Let me preface this post by simply stating that I really, really don’t like tests. I didn’t mind them as a student; I’m a great test-taker, and I’ve never struggled with test anxiety. However, once I became a teacher, I started to dread testing – not just the high-stakes end of course assessments – all of them. The quizzes, the chapter or unit test and the mid-term and final exams. I hate making them, I hate grading them, and I hate returning them to the students and either deflating their egos or debating every point subtracted. But I do it anyway. Partly because it’s my job and that’s what I’m supposed to do and partly because I know that there are sound pedagogic/andragogic reasons for doing so. As much as I hate to admit it, curriculum and assessment “go together like Rama lama lama Ka dingity dinga dong.” Well, maybe not quite that much, but I think you get my point.
When CAPE implemented our QEP boot camp workshops in the six categories, I inherited the assessment category mostly by default. In an office full of an instructional technology specialist, an alternative media specialist, and a multi-media specialist (this may or may not be their exact titles, but it’s close enough), it seemed reasonable and logical at the time that they had more expertise in the technology and communication areas of boot camp and I had more in the assessment and active learning/learning styles areas. Luckily, Matt Wiley, our fearless QEP Director and coincidentally an actual Assessment Committee member, joined our group last year. This helps me a great deal because I can defer all college level assessment questions and topics to him which lets me focus on the classroom assessment topics that are of the most concern to me and my teaching.
In the last few semesters, I’ve implemented several Classroom Assessment Techniques (CATs) in my courses as a way to gain more informative feedback on what my students know and what they can do. I’ve also taken steps to improve my assessments in order to generate more learning and less focus on grades. I’ve implemented quizzes that I give my students at the beginning of class that are low-stakes to hold them accountable for material that was supposed to be read (Magna Publications 20 Minute Mentor video presented by Scott Warnock). These quizzes are short, easy to grade, and they provide my students with feedback on how they are doing and on what they know. I’ve also incorporated some metacognitive techniques such as having the students predict what grade they will get after taking the exam and comparing that to their actual grade. I’ve asked them how they studied and if they should change anything about their habits based on their performance. I’ve actively tried to incorporate self-regulation strategies into my courses in order to help my students assess what they know, what they are doing, and if it is working.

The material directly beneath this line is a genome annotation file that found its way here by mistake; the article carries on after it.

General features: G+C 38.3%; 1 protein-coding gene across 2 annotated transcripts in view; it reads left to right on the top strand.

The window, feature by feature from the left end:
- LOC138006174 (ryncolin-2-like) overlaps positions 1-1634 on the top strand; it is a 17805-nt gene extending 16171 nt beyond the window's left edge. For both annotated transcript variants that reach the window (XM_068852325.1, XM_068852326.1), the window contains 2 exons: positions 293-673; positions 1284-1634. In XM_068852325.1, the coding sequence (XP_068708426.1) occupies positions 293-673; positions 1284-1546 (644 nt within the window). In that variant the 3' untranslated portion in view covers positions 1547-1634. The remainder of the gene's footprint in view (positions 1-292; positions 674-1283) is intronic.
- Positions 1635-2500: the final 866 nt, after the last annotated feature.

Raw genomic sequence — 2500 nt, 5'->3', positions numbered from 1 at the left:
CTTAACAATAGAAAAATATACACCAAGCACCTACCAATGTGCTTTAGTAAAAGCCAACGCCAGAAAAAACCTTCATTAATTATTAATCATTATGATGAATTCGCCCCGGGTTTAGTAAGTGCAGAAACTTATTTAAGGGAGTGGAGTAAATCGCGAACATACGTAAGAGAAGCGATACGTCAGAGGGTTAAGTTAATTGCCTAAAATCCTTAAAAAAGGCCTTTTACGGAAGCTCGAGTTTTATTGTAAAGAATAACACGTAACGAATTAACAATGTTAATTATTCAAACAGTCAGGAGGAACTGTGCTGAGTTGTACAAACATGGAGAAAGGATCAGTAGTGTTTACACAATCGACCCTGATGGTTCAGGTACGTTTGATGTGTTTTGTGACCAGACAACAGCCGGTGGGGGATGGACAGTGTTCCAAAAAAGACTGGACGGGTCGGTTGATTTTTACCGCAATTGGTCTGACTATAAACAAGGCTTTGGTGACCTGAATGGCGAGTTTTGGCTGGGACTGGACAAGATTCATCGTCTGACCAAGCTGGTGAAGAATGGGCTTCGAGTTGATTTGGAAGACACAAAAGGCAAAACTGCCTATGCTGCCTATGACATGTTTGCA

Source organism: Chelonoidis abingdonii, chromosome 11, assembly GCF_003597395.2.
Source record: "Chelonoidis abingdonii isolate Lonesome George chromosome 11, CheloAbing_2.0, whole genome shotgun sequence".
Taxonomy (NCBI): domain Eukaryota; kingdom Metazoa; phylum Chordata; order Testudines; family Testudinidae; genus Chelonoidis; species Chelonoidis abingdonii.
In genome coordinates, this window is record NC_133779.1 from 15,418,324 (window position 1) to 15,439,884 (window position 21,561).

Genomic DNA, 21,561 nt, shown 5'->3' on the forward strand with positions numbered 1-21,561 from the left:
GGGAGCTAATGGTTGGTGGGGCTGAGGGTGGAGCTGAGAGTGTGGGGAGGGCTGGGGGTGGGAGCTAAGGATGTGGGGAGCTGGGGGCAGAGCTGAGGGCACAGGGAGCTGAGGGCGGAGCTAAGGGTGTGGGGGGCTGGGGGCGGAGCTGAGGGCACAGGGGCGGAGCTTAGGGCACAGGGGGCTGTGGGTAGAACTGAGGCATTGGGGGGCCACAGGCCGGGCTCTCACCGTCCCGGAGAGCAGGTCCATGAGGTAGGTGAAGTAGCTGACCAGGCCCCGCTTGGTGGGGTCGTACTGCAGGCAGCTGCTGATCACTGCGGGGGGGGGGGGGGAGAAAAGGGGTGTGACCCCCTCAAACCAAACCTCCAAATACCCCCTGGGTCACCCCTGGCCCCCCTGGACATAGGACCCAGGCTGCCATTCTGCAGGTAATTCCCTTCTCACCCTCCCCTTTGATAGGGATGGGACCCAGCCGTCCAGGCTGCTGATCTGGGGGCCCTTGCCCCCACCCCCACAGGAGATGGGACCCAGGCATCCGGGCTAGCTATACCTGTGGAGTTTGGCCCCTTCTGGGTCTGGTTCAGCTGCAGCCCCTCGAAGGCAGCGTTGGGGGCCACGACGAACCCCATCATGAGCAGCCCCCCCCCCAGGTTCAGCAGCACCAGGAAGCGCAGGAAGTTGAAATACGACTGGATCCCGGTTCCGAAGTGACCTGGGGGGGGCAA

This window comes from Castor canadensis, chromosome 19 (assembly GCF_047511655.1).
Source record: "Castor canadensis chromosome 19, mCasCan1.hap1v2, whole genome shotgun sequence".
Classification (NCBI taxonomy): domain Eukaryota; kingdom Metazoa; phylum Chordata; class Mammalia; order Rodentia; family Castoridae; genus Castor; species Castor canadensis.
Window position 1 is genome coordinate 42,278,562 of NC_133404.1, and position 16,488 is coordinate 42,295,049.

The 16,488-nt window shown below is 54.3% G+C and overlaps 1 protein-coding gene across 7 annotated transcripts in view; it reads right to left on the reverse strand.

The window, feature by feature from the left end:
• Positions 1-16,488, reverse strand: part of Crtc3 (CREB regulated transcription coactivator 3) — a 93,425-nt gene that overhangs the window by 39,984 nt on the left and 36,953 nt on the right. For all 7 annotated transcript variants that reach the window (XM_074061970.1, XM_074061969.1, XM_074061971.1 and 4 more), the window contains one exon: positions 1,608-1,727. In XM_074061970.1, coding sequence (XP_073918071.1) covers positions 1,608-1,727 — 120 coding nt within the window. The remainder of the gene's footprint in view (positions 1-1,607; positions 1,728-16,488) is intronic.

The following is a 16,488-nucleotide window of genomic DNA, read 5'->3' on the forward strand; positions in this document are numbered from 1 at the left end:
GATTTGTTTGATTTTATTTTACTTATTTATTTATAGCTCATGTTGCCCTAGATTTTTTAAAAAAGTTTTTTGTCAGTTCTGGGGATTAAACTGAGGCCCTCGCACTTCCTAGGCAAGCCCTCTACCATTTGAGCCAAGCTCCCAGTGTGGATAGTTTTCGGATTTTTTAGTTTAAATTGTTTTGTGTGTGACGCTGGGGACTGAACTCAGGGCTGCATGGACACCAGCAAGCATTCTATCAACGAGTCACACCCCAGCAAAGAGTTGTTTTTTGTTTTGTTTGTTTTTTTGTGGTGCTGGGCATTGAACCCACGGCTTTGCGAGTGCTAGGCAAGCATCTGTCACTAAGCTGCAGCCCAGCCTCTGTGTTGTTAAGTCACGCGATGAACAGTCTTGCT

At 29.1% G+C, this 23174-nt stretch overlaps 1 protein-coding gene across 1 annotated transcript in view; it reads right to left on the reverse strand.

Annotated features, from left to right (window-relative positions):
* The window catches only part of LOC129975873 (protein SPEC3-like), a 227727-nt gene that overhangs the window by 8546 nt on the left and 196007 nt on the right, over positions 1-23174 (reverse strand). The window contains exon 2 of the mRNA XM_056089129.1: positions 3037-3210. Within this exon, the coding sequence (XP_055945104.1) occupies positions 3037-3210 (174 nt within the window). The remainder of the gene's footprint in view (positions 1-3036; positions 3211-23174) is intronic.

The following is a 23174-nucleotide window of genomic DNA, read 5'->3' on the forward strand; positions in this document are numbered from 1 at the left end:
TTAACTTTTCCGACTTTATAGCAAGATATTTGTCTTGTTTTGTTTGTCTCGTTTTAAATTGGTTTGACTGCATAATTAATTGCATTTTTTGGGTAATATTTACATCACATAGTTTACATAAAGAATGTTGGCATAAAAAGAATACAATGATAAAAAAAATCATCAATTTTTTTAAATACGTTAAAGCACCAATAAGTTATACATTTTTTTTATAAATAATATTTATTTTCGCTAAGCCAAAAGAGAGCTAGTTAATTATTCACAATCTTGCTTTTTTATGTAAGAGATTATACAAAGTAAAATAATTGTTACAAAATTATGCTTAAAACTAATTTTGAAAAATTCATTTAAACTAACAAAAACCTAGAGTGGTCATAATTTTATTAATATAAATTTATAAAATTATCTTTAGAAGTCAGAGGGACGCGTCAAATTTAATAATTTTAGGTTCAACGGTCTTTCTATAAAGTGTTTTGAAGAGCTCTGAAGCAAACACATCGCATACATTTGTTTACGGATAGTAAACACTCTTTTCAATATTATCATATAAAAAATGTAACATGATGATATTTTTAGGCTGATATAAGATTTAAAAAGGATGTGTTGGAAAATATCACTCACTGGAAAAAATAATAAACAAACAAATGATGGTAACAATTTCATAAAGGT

And is it? I’m not sure. I gave my first exam in one of my classes earlier this week and the results weren’t spectacular. To be fair, it was an application test. It consisted of 23 mostly scenario based questions. I included material discussed in class and supporting material they knew to read from our text. I feel that this is an important learning technique, so I didn’t give them a study guide telling them what to study. I was not surprised when the questions that we discussed in class were the questions that everyone got correct while the material that they were supposed to cover on their own was the most frequently missed. I was saddened and deflated for a bit. But then I remembered that I want this exam to be a learning experience. The grades don’t matter as much as the lessons that the students take from it. So, my plan is to return the test to them and let them draw their own conclusions. We’ll discuss how they studied, what they read, and I’ll give them a chance to learn the material that they missed. After all, they still need to know the information and to be able to apply it.
I’m still not happy about the grades and the performance or the whole testing environment, but I do like what can come from it. I just have to remember that it’s about the learning and not the actual points scored which is what I tell my students all the time. I also have to remember that I am still a work in progress as well. I’m still exploring and experimenting and trying to make my classroom better for my students. And I hope that I can share some of what I learn with those of you who attend our workshops and read our blog.
And now you know the rest of the story.